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Opinions of Saturday, 16 September 2006

Columnist: Amegashie, J. Atsu

Ghanaian communal values: myth or fact?

I have heard some development experts claim that incorporating African values into development programs is very crucial to the success of these programs. But what really are African values? Or as a Ghanaian, what really are Ghanaian values? Of course, we have a multiplicity of espoused values. However, I shall focus on only one of them.

We have an espoused value of being communal. Indeed, it is true that we have a communal culture. But this only stems from that fact we have very strong interdependent preferences. However, interdependent preferences are not sufficient for good socio-economic outcomes. Interdependent preferences can be negative (i.e., envy, jealousy, undue interference in the affairs of others) or they can be positive (i.e., sympathy, desire to cooperate with others, etc). The ewes call our supposedly communal culture "norviwowo", the Akans call it "onuado" and the Gas call it "anyemifemor".

Let me be clear that what I have in mind is different from the quality of friendliness that most Ghanaians seem to possess. I am not interested in that kind of social interaction. That kind of interaction has some value. It gives people a euphoric feeling, a sense of belonging and a sense of being appreciated. However, it does not put food on the table. My focus is on the kind of social interaction that has to do with the distribution of material resources, consumption goods, and services among individuals. It is related to the response of the community to the economic needs of the poor and the have-nots. Indeed, if you are not taking care of the poor, weak, and less talented, then being friendly should be of secondary importance. Giving me food is much more important than asking me “how are you today?”. That explains why the average Ghanaian, if given the chance, will rather live in the Western world, although people are less friendly in the West than in Ghana. It also explains why the average Westerner would not like to live in Ghana, although Ghanaians are friendlier than Westerners. Give me food, clothing, and shelter first, then ask me “how are you?”.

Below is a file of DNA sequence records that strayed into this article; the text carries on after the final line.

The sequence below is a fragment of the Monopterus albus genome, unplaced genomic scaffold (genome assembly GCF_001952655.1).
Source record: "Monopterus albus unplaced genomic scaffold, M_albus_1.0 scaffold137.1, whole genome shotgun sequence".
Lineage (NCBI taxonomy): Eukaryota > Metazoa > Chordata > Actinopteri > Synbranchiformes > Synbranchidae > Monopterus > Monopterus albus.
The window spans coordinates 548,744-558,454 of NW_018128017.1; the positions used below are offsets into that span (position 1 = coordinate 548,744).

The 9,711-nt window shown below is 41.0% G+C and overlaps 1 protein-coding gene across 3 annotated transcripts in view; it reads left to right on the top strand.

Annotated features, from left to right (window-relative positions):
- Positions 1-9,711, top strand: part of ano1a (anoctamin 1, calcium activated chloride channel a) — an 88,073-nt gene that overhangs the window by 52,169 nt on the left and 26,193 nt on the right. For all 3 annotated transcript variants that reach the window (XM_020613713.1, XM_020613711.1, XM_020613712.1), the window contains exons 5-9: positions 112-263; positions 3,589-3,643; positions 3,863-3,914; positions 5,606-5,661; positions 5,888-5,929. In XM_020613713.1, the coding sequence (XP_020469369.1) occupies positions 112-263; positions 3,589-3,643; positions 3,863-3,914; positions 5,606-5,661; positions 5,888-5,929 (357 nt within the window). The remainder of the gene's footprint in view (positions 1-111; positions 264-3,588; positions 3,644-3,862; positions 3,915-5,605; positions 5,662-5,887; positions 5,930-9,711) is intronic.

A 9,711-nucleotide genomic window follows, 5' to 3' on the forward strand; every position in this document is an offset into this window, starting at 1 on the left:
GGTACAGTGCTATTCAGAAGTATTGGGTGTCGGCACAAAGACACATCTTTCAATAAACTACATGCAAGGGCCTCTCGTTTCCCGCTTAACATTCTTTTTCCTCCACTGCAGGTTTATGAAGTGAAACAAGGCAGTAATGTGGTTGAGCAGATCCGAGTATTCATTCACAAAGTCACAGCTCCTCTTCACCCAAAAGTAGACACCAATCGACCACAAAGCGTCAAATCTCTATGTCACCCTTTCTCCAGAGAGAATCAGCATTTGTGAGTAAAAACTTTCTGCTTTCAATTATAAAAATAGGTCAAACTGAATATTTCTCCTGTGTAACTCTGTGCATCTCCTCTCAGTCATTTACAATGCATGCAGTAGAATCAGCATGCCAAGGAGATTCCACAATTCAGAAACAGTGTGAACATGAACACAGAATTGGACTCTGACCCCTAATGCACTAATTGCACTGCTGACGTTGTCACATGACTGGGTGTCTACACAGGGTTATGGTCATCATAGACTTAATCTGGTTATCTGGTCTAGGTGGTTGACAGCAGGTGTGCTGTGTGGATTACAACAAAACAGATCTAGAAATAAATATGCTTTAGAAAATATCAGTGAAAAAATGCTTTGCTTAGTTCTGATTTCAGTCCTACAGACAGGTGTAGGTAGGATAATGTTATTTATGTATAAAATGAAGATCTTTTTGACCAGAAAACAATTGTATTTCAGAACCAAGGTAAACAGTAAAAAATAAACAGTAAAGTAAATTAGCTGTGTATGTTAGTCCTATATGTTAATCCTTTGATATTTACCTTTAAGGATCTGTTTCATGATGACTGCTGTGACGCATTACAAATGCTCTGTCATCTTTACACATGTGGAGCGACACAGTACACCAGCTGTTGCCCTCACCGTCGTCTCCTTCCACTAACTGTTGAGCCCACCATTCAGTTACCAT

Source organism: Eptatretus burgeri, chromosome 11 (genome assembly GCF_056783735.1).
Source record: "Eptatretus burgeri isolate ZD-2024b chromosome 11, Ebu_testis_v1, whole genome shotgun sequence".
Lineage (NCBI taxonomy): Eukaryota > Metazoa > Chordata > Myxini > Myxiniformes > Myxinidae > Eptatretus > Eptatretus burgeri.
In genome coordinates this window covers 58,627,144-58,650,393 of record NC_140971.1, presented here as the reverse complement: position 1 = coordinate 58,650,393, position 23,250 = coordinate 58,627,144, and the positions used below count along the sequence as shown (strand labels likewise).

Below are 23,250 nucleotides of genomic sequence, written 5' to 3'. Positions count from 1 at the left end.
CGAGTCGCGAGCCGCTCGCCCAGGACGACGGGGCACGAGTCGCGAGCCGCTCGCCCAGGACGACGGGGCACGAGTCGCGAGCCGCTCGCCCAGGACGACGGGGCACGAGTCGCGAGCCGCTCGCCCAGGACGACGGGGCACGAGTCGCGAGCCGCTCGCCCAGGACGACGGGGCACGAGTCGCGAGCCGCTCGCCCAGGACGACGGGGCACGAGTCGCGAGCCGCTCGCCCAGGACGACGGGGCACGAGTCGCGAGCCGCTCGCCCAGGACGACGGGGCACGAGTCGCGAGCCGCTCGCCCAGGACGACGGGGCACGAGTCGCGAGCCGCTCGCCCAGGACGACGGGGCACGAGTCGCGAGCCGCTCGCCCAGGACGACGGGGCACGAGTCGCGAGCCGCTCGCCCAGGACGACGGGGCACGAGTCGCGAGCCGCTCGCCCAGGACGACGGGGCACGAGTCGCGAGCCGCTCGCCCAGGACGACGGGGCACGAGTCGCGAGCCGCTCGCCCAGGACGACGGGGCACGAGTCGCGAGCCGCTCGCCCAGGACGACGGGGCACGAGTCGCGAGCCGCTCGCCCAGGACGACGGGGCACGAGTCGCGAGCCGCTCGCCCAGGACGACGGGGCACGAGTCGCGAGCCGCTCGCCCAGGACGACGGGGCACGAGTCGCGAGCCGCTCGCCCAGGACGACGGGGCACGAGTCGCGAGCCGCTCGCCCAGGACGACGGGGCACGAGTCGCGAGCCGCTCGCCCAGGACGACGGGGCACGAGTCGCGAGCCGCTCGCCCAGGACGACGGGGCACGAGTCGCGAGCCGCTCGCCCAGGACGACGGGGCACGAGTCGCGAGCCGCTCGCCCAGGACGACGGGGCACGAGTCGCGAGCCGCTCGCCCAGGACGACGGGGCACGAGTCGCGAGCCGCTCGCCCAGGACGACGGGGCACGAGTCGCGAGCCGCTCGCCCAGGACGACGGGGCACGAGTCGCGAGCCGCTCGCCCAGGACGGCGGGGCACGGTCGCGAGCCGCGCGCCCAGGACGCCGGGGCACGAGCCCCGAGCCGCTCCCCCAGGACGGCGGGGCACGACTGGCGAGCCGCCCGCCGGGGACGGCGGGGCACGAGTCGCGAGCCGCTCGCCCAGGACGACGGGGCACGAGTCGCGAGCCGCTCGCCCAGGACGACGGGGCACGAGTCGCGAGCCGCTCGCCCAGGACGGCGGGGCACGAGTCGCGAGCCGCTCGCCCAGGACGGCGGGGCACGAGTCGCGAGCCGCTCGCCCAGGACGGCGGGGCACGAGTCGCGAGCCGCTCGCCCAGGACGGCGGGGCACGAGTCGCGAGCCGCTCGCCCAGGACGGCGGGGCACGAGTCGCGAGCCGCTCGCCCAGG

Our espoused value of being a group of people who care for one another is way different from our actual values (i.e., values in practice or values in use). We all have large extended families, but when push comes to shove, it is only a few reliable ones who help us. If we were really serious about communal love, we would have worked out mutually beneficial arrangements to get us out of poverty. Does the average Ghanaian trust his/her fellow Ghanaian in a business venture? Are the resources of the land and consumption goods distributed equitably consistent with a communal culture?